'Last Holiday': Nothing to Lose, a Lot to Like
Friday, January 13, 2006
Hmmm, now let me see if I have this right . . . Queen Latifah is in the Alec Guinness role?
That's exactly what happens in "Last Holiday," and it's surprising how well it works. After all, Latifah isn't dragooned into playing either Guinness's great Obi-Wan Kenobi or his even greater Colonel Nicholson, the mad British officer who built the bridge on the River Kwai.
Latifah plays Georgia Byrd, as Guinness -- way back in 1950 and working from a screenplay from the once-famous British writer J.B. Priestley -- played George Bird. In both cases, of course, the situation is the same: A somewhat mousy, unprepossessing but definitely unfulfilled person is diagnosed with a soon-to-be-fatal illness. Wanting a last fling, the doomed one cashes in the life savings and takes off for an exotic spot. But as he or she mingles with the rich habitues of such a milieu, imminent death liberates him or her from a sense of social inferiority. Suddenly George and Georgia blossom as never before with charisma, wisdom, savoir-faire, courage and grace. They may be dying, but they're definitely on the road to self-improvement.
Indeed, underneath it all, in both its iterations "Last Holiday" decodes as a variant on J.M. Barrie's brilliant play "The Admirable Crichton," which argued that in a state of nature (either a desert island or an inhibition-destroying fatal diagnosis), a natural aristocracy of talent and sense would come to assert itself over distinctions that were simply class-based.
Thus, while "Last Holiday" is hardly a godsend or even a saintsend or a good-guysend, it's a good-hearted and kind-spirited if mild pleasure. It begins with Latifah, proving once again the weird parallels between rap stardom and movie stardom. Both formats seem to be about a magical something called presence, and Latifah, even in a dialed-down, quiet role like this one, has it (as did, for the record, the great Guinness, who could do more with less than nearly any actor alive; I've just re-seen his fabulous "Tinker, Tailor, Soldier, Spy" from 1979, in which he quietly dominates a whole menagerie of showoffs).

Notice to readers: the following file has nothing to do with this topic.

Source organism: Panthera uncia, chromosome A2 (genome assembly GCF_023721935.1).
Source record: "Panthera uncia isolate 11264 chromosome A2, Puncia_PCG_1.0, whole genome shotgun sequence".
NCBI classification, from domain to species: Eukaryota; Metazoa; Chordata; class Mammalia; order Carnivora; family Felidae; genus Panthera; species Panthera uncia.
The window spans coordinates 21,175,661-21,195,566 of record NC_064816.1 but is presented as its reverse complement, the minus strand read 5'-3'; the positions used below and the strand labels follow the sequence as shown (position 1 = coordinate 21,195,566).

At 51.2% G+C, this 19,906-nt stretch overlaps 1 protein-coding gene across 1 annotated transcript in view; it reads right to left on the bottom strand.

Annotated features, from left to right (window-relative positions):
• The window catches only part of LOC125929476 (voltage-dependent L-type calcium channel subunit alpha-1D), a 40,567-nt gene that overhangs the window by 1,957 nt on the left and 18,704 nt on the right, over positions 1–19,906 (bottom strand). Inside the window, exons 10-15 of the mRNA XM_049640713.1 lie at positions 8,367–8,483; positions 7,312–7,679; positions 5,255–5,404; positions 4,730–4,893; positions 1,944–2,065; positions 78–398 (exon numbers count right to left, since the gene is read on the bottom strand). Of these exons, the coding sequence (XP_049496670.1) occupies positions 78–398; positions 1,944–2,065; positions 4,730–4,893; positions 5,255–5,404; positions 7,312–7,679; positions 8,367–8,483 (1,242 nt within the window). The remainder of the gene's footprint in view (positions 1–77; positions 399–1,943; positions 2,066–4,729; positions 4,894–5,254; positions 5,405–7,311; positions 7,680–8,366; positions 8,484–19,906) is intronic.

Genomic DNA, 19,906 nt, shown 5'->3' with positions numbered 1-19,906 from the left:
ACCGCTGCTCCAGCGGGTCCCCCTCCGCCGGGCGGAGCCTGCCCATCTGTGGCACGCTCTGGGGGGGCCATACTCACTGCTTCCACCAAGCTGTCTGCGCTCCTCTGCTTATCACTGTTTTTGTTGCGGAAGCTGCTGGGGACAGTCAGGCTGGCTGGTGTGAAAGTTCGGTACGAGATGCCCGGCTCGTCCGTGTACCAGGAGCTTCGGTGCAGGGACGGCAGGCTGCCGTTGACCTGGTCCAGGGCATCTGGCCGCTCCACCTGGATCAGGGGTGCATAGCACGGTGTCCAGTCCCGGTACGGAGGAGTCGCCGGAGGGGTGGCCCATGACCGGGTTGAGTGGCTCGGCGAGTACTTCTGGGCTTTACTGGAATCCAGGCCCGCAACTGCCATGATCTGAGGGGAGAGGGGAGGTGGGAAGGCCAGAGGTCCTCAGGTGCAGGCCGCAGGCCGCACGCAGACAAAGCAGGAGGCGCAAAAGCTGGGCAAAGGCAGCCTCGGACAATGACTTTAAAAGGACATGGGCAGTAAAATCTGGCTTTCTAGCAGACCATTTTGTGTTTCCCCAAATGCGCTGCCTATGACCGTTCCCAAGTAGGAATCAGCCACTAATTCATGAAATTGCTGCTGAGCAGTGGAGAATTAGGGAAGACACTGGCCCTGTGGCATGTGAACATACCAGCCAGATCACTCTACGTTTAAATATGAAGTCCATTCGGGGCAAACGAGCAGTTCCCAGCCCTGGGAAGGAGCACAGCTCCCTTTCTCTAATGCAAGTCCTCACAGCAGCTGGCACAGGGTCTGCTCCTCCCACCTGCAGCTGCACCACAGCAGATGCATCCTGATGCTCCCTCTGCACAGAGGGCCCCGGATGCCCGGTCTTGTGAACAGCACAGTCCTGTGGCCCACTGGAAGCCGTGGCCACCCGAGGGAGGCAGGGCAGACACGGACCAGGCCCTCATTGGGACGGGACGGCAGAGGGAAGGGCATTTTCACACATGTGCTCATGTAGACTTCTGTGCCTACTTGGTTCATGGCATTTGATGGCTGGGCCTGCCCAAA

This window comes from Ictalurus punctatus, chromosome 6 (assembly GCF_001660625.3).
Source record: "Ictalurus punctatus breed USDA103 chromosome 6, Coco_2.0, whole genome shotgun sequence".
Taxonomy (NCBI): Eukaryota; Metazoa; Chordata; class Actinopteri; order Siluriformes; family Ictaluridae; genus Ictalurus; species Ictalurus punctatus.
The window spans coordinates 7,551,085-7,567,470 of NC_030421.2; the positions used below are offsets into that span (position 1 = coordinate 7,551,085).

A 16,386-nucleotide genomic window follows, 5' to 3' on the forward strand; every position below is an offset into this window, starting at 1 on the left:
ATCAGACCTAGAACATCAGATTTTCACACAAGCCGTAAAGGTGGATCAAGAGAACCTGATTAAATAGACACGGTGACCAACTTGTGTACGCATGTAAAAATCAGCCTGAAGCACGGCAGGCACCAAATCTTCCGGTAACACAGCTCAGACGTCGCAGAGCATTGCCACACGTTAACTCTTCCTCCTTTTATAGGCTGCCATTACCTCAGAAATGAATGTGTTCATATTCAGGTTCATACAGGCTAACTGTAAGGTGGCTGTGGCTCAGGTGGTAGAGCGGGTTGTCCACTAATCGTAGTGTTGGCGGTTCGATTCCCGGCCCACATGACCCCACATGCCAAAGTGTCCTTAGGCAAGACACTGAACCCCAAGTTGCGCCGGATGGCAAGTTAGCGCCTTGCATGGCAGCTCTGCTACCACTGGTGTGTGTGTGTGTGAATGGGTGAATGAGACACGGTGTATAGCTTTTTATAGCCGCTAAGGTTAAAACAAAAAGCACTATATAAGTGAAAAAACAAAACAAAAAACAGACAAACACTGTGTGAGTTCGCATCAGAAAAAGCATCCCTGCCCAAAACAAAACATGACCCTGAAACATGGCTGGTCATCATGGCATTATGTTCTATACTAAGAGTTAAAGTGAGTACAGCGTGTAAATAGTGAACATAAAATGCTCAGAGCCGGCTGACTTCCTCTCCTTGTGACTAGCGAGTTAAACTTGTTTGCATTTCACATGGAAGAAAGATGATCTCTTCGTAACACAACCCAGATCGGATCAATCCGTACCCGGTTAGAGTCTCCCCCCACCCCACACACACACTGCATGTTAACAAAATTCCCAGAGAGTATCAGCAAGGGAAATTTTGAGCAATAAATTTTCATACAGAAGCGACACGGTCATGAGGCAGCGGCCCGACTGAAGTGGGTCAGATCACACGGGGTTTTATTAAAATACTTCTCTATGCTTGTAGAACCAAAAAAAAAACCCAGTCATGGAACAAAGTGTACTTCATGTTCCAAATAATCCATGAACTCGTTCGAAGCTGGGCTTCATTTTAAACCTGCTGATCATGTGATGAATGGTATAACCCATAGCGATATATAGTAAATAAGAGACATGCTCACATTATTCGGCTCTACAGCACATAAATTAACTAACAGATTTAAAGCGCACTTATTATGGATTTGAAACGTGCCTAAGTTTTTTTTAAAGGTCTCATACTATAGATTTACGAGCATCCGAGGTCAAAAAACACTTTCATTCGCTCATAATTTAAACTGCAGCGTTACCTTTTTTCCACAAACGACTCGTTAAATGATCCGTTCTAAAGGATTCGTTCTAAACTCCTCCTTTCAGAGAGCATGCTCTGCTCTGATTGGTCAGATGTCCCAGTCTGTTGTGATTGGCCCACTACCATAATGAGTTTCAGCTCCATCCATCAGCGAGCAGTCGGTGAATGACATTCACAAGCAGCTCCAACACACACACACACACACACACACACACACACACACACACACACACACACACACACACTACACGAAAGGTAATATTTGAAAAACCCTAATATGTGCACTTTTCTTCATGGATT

As this version of the Priestley screenplay has it, Georgia Byrd works in cookware in Kragen's department store in New Orleans (the background of pre-flooded New Orleans, bright and vibrant, gives the movie an incidental melancholy). She's the best salesclerk, the most beloved staffer, the most organized, professional and humane, yet of course the least recognized. Her boss (a prig) is abusive; her romantic ardor for a young man (LL Cool J) goes largely unnoticed.
The death sentence is courtesy of a CAT scan that suggests she has three weeks left. She quits, cashes in and heads to -- well, I liked this touch even if I can't for the life of me figure out how filmmaker Wayne Wang picked it -- the Czech Republic, actually to the ski-and-spa town of Karlovy Vary, where she puts in at a five-star joint that looks like it was built in Anno Domini XIII by one of Octavian's flouncier engineers. The old resort, with its liveried staff, its sense of Old World elegance and decorum, its insistence on providing nine forks with every dish, certainly feels fresh as a movie background, when of course most of us were expecting banalities like Paris or London or St.-Tropez.
Amid the splendors, Georgia's fundamental decency and good sense soon wins converts among the rich and famous, including senators and congressmen and, most pungently, the very same Matthew Kragen, her erstwhile employer and all-around snoot and twerp. This unpleasant fellow is played aggressively by Timothy Hutton, who is usually cast in nice-guy roles. He seems to relish the bad-guy thing but . . . Memo to Tim: Drink a milkshake, bud. The guy couldn't weigh 112 pounds. Meg Ryan could clean his clock and the oversize Latifah could gobble him like an hors d'oeuvre in a nanosecond.
Of surprises there are few, of reversals there are none, of expectations they are low. The movie is content to be a kind of middling expression of human decency: It's never either terribly funny or terribly dramatic, but Latifah's quiet solidity and common sense root it in ways that larger, louder pictures never achieve.
Last Holiday (112 minutes at area theaters) is rated PG-13 for mild sexual references.